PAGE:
Alexander Snipes has been around for many of the tough times in Telly Lockette’s life.
He was there for him in middle school when Lockette’s mother was arrested in a drug-related incident and spent a few years in jail.
He was with him at a South Beach nightclub the night Lockette nearly died as a college freshman, his skull cracked open by a bottle during a barroom fight.
And he was with him five years ago when former Miami-Dade Schools Superintendent Rudy Crew fired a total of 21 people, including everyone on Miami Northwestern’s football staff, and accused them of covering up a sex scandal involving former star running back Antwain Easterling and a 14-year-old girl.
“It didn’t run across the ESPN bottom-line ticker the day all of us were found innocent of all charges,” said Snipes, now an assistant coach under Lockette at Miami Central. “But it did the day they accused us and told us we might not ever coach again.”
The tough times never seem to end in Miami’s inner city. But now is certainly one of the better times — especially for Lockette.
The 37-year-old former star running back at Northwestern High and a Division I-AA All-American linebacker at Idaho State has succeeded where others have failed, building a powerhouse football program on 95th Street in West Little River that even the rival Bulls have not beaten since Oct. 8, 2009.
The fourth-ranked Rockets (11-2) will play in their third consecutive Class 6A state championship game Saturday afternoon when they take on No. 1-ranked Gainesville High (14-0) at the Citrus Bowl in Orlando. Lockette, who took over at Central in 2008 and is 59-10 on the field (46-23 according to the FHSAA, which vacated the Rockets’ 13 wins in 2011 for having an ineligible player), is the first coach to take a Miami-Dade team to three consecutive title-game appearances.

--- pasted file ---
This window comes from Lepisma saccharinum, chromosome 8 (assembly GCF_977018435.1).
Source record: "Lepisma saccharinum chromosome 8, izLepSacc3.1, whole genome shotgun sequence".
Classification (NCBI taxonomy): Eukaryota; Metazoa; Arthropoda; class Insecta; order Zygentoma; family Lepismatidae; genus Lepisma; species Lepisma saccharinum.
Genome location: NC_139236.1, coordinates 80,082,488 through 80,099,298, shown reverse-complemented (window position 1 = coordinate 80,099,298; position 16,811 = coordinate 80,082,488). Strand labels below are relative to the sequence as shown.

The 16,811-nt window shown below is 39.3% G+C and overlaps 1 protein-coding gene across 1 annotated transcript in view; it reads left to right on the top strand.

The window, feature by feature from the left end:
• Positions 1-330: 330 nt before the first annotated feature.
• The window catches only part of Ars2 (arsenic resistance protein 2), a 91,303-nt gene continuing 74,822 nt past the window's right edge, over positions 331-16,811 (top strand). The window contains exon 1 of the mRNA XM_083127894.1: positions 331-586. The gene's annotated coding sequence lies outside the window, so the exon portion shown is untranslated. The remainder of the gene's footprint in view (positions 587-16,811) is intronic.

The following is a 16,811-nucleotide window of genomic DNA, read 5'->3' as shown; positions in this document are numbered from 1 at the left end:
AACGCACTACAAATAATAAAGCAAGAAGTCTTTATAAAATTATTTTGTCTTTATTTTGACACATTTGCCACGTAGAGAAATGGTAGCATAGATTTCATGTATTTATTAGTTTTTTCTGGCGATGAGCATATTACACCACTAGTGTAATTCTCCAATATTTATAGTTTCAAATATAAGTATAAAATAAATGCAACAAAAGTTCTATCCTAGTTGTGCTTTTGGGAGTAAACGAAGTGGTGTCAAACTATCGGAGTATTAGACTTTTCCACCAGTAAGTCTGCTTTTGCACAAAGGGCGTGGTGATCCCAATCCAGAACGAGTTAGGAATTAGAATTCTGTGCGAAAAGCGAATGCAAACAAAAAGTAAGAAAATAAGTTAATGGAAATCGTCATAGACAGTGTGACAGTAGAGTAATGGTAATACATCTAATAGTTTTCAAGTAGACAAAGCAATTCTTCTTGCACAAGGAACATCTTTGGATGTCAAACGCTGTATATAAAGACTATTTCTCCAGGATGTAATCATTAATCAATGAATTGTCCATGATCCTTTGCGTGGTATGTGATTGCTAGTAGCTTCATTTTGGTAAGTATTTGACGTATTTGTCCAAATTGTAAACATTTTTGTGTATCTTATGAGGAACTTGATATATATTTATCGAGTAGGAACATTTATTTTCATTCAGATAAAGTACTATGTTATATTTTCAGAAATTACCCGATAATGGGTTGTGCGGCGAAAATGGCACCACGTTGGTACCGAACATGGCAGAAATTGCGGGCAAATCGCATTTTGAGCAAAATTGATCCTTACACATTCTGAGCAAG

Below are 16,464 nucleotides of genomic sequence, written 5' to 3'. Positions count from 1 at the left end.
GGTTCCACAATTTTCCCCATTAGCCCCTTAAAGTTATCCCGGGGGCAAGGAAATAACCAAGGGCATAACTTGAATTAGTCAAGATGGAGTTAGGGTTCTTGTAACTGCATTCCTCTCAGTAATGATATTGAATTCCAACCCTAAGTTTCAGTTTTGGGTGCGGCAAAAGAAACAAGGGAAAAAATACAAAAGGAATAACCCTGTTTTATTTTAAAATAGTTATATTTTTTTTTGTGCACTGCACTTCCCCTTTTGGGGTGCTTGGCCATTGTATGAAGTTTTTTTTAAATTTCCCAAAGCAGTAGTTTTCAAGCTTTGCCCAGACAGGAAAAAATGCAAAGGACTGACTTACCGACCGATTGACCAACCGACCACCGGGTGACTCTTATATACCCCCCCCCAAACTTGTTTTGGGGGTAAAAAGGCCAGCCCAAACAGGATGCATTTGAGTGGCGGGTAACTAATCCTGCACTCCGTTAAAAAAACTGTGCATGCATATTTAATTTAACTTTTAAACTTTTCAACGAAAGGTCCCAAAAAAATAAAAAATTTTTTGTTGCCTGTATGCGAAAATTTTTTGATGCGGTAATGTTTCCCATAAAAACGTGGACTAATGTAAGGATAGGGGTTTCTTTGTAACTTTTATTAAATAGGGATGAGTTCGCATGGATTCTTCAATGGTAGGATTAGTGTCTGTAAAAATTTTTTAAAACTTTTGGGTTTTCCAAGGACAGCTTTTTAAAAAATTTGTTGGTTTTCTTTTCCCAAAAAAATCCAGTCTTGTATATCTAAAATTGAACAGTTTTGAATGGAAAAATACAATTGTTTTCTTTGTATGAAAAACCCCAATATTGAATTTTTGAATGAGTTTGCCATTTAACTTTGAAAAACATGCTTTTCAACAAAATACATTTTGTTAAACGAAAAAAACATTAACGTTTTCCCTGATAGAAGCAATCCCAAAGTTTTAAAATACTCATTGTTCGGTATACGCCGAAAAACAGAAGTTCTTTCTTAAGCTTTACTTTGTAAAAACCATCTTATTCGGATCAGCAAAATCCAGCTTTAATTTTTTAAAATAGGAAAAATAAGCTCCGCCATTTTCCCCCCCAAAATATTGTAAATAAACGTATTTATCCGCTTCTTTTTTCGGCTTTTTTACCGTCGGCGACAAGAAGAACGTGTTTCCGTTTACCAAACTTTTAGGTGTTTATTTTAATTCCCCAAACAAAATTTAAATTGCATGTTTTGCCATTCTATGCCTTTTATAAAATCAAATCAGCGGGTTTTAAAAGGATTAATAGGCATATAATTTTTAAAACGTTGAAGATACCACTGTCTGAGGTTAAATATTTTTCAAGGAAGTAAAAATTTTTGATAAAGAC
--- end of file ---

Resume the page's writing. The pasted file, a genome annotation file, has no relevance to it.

Central has not lost to a team from Dade or Broward since falling to Miramar’s 2009 state championship team in the state semifinals.
College coaches from just about every big-name program in the country makes sure to stop by Central. In his first four years, Lockette said he has had roughly 70 players sign scholarships. As many as 13 seniors, he said, will sign in February — players such as linebacker Marquez Hidge (Syracuse), safety Da’Wan Hunte (N.C. State) and linebacker Ahmad Thomas (Oklahoma). But Central’s junior class — featuring star tailbacks Joseph Yearby (Florida State), Dalvin Cook (Clemson) and offensive tackle Trevor Darling (Miami) — figures to be even bigger with between 18 to 24 signees.
Nothing, Lockette said, makes him happier than National Signing Day.
“You get up every day and you have to look out for these kids,” said Lockette, who makes a $2,800 coaching supplement in addition to his base salary as a physical education teacher. “If you are in this for the pay, you’ll never get rich. You’re making damn near 10 cents an hour — and that’s not counting the kids who ask you for lunch money or bus fare home.
“College is a blessing, and it’s great to see it change the lives of these kids and their families. I ask them all the time: Do your parents have a quarter of a million dollars? I tell them when colleges want to invest in you, take that opportunity and don’t blow it.”